House Reins in Army Corps Water Projects
The U.S. House of Representatives has put new reins on the Army Corps of Engineers in authorizing $4.7 billion in new water projects over the next 15 years.
For the first time, the agency would be required to submit its environment and cost-benefit studies on its projects for a review by outside experts, according to an Associated Press report by John Heilprin. The requirement was inserted yesterday into an otherwise routine authorization bill after the corps was accused of doctoring data to justify a $1 billion expansion of barge locks on the Upper Mississippi River.
This is "the most environmentally friendly" water projects bill that Congress has produced, said Rep. John Duncan, R-Tenn., chairman of House Transportation and Infrastructure subcommittee on water resources and environment.
The bill would reduce from 60 percent to 35 percent the nonfederal share of costs for deep draft navigation projects between 45 feet and 53 feet. The House's 412-8 vote sends it to the Senate, which is putting together its own version.
The White House said in a statement it does not support the bill due to its costs and new funding formulas, saying it would delay completing more than $20 billion in backlogged corps project.
"These authorizations will create expectations for future funding that cannot be met given competing fiscal priorities including deficit reduction," the White House statement said.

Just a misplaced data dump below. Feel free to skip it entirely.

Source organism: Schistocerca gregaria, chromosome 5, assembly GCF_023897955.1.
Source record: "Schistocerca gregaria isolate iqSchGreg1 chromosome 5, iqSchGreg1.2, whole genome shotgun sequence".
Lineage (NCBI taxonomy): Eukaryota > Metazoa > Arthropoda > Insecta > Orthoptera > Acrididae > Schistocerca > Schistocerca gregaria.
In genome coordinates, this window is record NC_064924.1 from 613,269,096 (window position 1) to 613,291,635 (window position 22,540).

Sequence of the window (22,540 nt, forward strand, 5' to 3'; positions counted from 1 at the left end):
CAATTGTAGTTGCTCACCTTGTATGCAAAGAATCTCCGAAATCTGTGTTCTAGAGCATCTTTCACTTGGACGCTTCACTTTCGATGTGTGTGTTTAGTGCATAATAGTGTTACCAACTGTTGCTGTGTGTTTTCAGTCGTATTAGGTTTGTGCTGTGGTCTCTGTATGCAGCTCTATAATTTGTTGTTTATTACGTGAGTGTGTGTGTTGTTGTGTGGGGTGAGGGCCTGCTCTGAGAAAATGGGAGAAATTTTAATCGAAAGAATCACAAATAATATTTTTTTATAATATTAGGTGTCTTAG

Among the projects are $719 million effort to reduce hurricane and storm damage in coastal Louisiana, $257 million to cut flooding by California's American River and $153 million to improve a shipping channel at Corpus Christi, Texas.
Rep. James Oberstar of Minnesota, the House Transportation Committee's senior Democrat, said the independent reviews of large-scale water projects "will help restore the confidence Congress has long put in the Army Corps of Engineers, but has been shaken lately."
"The nation needs the corps. The corps also needs to be sure that its proposals withstand the strictest scrutiny," Oberstar said.
The outside reviews were recommended by a National Academy of Sciences panel commissioned by Congress in 2000 after a corps economist accused agency officials of doctoring a $54 million study of the upper Mississippi River navigation system to justify a $1 billion expansion of barge locks.